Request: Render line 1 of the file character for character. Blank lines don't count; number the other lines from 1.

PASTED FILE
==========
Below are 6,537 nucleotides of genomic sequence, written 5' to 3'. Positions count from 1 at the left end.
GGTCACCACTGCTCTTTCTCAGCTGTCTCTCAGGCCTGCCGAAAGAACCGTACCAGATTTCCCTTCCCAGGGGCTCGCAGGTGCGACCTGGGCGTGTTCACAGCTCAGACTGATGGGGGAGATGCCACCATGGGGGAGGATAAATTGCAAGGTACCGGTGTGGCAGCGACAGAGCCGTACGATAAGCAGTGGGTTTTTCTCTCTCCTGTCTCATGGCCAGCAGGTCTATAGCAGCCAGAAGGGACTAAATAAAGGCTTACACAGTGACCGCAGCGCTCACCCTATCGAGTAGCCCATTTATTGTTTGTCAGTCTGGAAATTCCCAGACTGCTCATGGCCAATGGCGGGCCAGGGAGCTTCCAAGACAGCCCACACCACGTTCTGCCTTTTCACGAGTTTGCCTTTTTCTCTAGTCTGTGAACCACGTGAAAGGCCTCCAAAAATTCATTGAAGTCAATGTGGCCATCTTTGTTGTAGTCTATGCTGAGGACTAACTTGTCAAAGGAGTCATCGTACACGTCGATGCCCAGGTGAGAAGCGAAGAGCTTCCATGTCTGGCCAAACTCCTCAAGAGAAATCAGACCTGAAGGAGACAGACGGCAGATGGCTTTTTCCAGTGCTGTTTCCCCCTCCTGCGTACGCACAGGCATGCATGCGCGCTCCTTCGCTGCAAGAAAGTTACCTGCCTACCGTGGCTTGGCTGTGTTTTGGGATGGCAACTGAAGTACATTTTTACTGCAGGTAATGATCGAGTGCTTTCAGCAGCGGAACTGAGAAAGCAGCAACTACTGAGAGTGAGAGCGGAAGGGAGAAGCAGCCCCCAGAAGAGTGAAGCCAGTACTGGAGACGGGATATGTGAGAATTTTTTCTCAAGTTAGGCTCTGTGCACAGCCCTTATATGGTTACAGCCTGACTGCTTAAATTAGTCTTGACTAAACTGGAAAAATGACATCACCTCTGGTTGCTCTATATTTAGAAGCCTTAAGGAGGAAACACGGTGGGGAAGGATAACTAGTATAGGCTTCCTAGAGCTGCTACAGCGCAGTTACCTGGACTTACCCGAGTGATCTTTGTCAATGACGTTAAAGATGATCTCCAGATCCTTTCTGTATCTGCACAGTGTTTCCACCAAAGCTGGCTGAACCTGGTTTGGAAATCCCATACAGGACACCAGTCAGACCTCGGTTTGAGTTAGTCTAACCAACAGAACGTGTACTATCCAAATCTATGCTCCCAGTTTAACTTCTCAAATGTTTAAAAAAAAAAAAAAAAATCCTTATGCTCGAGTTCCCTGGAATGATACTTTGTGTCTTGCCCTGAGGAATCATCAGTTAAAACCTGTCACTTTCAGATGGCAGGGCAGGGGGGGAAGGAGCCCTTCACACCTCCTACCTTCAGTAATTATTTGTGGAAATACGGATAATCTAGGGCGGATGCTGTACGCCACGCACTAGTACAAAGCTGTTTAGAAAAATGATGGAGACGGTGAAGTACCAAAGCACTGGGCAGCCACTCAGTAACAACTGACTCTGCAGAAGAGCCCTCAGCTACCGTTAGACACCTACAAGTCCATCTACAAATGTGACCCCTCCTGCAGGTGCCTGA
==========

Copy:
Below are 6,537 nucleotides of genomic sequence, written 5' to 3'. Positions count from 1 at the left end.